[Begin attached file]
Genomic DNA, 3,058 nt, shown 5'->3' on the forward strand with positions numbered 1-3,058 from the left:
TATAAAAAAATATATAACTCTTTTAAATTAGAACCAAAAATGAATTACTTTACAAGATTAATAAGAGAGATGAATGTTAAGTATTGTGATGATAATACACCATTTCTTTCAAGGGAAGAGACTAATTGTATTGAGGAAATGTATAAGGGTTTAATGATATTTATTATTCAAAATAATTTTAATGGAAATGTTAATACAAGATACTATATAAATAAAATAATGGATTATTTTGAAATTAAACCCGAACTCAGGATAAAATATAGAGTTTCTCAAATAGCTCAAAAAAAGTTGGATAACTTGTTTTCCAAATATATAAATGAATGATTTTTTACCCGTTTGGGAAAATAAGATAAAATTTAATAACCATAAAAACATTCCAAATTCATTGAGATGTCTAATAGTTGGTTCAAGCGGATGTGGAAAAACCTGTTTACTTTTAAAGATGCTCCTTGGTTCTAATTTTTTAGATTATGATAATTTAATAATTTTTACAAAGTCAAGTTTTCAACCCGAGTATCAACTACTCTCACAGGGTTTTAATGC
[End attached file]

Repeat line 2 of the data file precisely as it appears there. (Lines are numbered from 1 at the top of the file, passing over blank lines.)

TATAAAAAAATATATAACTCTTTTAAATTAGAACCAAAAATGAATTACTTTACAAGATTAATAAGAGAGATGAATGTTAAGTATTGTGATGATAATACACCATTTCTTTCAAGGGAAGAGACTAATTGTATTGAGGAAATGTATAAGGGTTTAATGATATTTATTATTCAAAATAATTTTAATGGAAATGTTAATACAAGATACTATATAAATAAAATAATGGATTATTTTGAAATTAAACCCGAACTCAGGATAAAATATAGAGTTTCTCAAATAGCTCAAAAAAAGTTGGATAACTTGTTTTCCAAATATATAAATGAATGATTTTTTACCCGTTTGGGAAAATAAGATAAAATTTAATAACCATAAAAACATTCCAAATTCATTGAGATGTCTAATAGTTGGTTCAAGCGGATGTGGAAAAACCTGTTTACTTTTAAAGATGCTCCTTGGTTCTAATTTTTTAGATTATGATAATTTAATAATTTTTACAAAGTCAAGTTTTCAACCCGAGTATCAACTACTCTCACAGGGTTTTAATGC